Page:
supplements improving sexual performance that do not effect hormone levels
- 06-22-2009, 06:17 AM
supplements improving sexual performance that do not effect hormone levels
Just wondering if anyone has done research into supplements that supposedly improve sexual performance but that do not effect hormone levels? A little surfing shows the following list:
horny goat weed
Some of these supposedly improve blood flow and others improve brain chemistry. Any comments or suggestions on sources and recommended dosages?
These typically seem to be combined with supplements that effect hormone levels (i.e., Tongkat Ali), which probably isn't ideal for those of us who are on testosterone cypionate and/or HCG.
- 06-23-2009, 02:13 PM
- 06-23-2009, 02:19 PM
P5P + l-dopa
edit: oops, sorry.. lol. They lower prolactin..but the increase in dopamine will definitely boost your sexual performance. Works, and no real negative sides. Wroks well while on TRT too.
06-23-2009, 10:21 PM
06-23-2009, 11:13 PM
Yohimbine is good. Best to avoid if you have high blood pressure, though.
06-24-2009, 08:10 AM
I actually posted a question similar to this in on another forum a few days ago. I currently have yohimbe and horny goat weed on hand, and will be trying these out in the next few days. There's a supp by the name of Stamina Rx that has many of the ingredients that are listed in the original post. You may also want to check out Gingko Bilboa. It is mentioned in some articles as a boost to libido. This is probably due to it's positive effects on brain chemistry. I've never heard Gaba was good in this regard. I just bought some recently and will check it out.
06-24-2009, 11:03 AM
How many mg of P5P and l-dopa?
Plus, is there a worry about conversion of l-dopa to dopamine in peripheral tissue which may cancel out the cerebral dopamine effect? Wiki says to co-administer l-dopa with a decarboxylase inhibitor. Thanks, just trying to understand....
06-24-2009, 11:36 AM
Pyridoxal-phosphate (PLP, pyridoxal-5'-phosphate, P5P) is a prosthetic group of some enzymes. It is the active form of vitamin B6 which comprises three natural organic compounds, pyridoxal, pyridoxamine and pyridoxine.
L-DOPA (3,4-dihydroxy-L-phenylalanine) is a drug related compound found in some food and made from L-Tyrosine, which is a amino acid naturally occuring in the human body. L-DOPA is converted into dopamine in the brain and body. It is sold as a dietary supplement and as a prescription drug in the US. In clinical use, Levodopa (INN) is administered in the management of Parkinson's disease and dopa-responsive dystonia. It is also used as a component in marine adhesives used by pelagic life.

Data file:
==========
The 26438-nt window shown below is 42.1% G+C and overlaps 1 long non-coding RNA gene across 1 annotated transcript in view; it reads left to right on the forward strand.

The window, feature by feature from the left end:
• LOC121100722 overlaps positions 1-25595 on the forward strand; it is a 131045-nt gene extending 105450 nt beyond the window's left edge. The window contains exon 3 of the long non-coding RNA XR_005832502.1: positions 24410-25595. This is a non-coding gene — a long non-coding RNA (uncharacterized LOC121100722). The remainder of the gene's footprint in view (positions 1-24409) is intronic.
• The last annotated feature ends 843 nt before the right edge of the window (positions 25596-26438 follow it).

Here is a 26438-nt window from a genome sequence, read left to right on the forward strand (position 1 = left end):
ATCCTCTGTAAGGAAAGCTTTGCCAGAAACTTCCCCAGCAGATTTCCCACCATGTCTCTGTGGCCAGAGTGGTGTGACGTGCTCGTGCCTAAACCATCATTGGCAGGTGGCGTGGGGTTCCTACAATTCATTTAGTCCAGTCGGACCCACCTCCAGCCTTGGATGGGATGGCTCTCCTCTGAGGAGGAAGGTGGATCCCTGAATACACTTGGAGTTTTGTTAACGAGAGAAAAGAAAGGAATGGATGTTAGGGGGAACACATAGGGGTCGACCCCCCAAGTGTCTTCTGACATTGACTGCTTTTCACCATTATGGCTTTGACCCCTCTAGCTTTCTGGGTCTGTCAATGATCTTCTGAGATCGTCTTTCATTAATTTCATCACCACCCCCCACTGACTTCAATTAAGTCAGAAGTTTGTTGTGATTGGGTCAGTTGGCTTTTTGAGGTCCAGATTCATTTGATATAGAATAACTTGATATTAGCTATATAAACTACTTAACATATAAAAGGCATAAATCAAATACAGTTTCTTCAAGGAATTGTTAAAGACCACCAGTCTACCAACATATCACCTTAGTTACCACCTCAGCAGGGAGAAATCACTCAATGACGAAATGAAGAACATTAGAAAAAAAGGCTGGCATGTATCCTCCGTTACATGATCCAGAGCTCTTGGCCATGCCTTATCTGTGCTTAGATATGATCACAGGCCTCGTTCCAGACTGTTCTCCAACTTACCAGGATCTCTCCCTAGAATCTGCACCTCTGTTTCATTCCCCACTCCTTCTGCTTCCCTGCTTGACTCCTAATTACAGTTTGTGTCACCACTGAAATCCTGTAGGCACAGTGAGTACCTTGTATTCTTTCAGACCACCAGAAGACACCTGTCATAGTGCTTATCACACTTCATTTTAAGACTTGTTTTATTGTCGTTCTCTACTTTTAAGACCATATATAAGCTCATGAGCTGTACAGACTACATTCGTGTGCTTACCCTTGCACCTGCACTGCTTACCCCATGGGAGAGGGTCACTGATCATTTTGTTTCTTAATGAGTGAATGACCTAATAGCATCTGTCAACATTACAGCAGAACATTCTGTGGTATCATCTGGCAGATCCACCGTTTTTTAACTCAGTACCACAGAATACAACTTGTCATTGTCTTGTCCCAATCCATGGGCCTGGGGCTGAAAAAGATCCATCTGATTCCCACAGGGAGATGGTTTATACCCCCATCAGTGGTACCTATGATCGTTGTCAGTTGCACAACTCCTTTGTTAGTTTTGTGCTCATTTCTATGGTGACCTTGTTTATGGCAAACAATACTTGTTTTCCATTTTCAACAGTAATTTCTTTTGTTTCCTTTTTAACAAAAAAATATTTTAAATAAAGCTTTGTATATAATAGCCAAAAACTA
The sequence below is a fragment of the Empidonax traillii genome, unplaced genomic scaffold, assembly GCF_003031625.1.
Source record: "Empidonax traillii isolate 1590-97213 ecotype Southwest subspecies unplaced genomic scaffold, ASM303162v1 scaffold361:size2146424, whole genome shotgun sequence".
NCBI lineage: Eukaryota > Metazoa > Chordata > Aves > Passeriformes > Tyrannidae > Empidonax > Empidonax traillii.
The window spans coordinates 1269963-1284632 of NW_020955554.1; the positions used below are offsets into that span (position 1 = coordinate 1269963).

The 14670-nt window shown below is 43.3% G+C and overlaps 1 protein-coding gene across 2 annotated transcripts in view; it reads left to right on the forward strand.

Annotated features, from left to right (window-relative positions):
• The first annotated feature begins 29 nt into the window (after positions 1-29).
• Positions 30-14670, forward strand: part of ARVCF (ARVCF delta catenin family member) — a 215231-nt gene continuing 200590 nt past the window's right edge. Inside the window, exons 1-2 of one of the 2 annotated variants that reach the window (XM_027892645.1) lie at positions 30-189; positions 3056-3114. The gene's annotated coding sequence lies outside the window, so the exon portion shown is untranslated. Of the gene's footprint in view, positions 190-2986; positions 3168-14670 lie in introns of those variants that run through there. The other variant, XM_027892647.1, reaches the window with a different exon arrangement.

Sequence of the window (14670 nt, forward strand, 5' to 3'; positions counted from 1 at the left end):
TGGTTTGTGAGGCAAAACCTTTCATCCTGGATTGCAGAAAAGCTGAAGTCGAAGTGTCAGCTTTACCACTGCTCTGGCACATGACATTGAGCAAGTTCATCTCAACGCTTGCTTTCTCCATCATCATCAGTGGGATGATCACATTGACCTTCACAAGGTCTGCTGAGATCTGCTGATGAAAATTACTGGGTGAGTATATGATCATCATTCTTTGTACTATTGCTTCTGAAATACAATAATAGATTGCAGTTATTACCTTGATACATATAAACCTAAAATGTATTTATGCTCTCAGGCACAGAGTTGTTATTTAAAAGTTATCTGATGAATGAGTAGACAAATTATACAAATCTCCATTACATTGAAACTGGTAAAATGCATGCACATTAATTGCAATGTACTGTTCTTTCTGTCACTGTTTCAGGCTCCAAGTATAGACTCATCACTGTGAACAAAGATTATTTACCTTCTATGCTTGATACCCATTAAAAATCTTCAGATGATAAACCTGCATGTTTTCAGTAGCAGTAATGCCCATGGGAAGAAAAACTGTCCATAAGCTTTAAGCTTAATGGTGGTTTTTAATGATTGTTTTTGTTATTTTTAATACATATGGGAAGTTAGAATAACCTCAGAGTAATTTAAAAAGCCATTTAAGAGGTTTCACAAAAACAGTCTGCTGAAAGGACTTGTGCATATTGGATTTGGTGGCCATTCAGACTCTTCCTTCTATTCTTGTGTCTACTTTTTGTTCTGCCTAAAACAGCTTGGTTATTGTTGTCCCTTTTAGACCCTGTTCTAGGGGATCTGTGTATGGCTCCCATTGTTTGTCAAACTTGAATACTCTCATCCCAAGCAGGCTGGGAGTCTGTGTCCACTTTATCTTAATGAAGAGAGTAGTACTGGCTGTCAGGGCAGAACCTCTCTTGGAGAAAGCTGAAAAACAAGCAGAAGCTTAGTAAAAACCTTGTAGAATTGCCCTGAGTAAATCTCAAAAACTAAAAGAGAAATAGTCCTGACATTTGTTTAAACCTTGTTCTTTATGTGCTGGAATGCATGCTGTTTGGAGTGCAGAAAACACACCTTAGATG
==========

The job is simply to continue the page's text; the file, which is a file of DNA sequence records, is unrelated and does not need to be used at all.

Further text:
L-Dopa is used to increase dopamine levels for the treatment of Parkinson's disease and dopamine-responsive dystonia, since it is able to cross the blood-brain barrier, whereas dopamine itself cannot. Once levodopa has entered the central nervous system (CNS), it is metabolized to dopamine by aromatic L-amino acid decarboxylase. Pyridoxal phosphate (vitamin B6) is a required cofactor for this decarboxylation, and may be administered along with levodopa, usually as pyridoxine.
Conversion to dopamine also occurs in the peripheral tissues, i.e., outside the brain. This may be the mechanism of the adverse effects of levodopa. It is standard clinical practice to co-administer a peripheral DOPA decarboxylase inhibitor—carbidopa or benserazide—and often a catechol-O-methyl transferase (COMT) inhibitor, like entacapone, to prevent synthesis of dopamine in peripheral tissue. Co-administration of pyridoxine without a decarboxylase inhibitor accelerates the extracerebral decarboxylation to such an extent that it cancels out the effects of levodopa administration, a circumstance that historically caused great confusion.
For those taking it as a supplement, EGCG or green tea is a natural decarboxylase inhibitor.
Levodopa, co-administered with a peripheral DOPA decarboxylase inhibitor, has been tested as a possible treatment for restless leg syndrome (RLS) and has shown "no clear picture of reduced symptoms".
06-24-2009, 11:41 AM
yep, that's what I was reading.
06-24-2009, 12:16 PM
I believe Stamina Rx (like many products containing a combination of ingredients) has some elements that effect testosterone or estrogen levels? If so, that tends to complicate things for folks on testosterone replacement or HCG. Ideally, I would like to avoid from supplements that effect testosterone, estrogen, etc. as that could lead to excessive variables at play.There's a supp by the name of Stamina Rx that has many of the ingredients that are listed in the original post.
06-24-2009, 12:20 PM
My bloodwork indicates very low dopamine levels, so P5P + l-dopa might be particularly suitable for me.P5P + l-dopa. They lower prolactin..but the increase in dopamine will definitely boost your sexual performance. Works, and no real negative sides.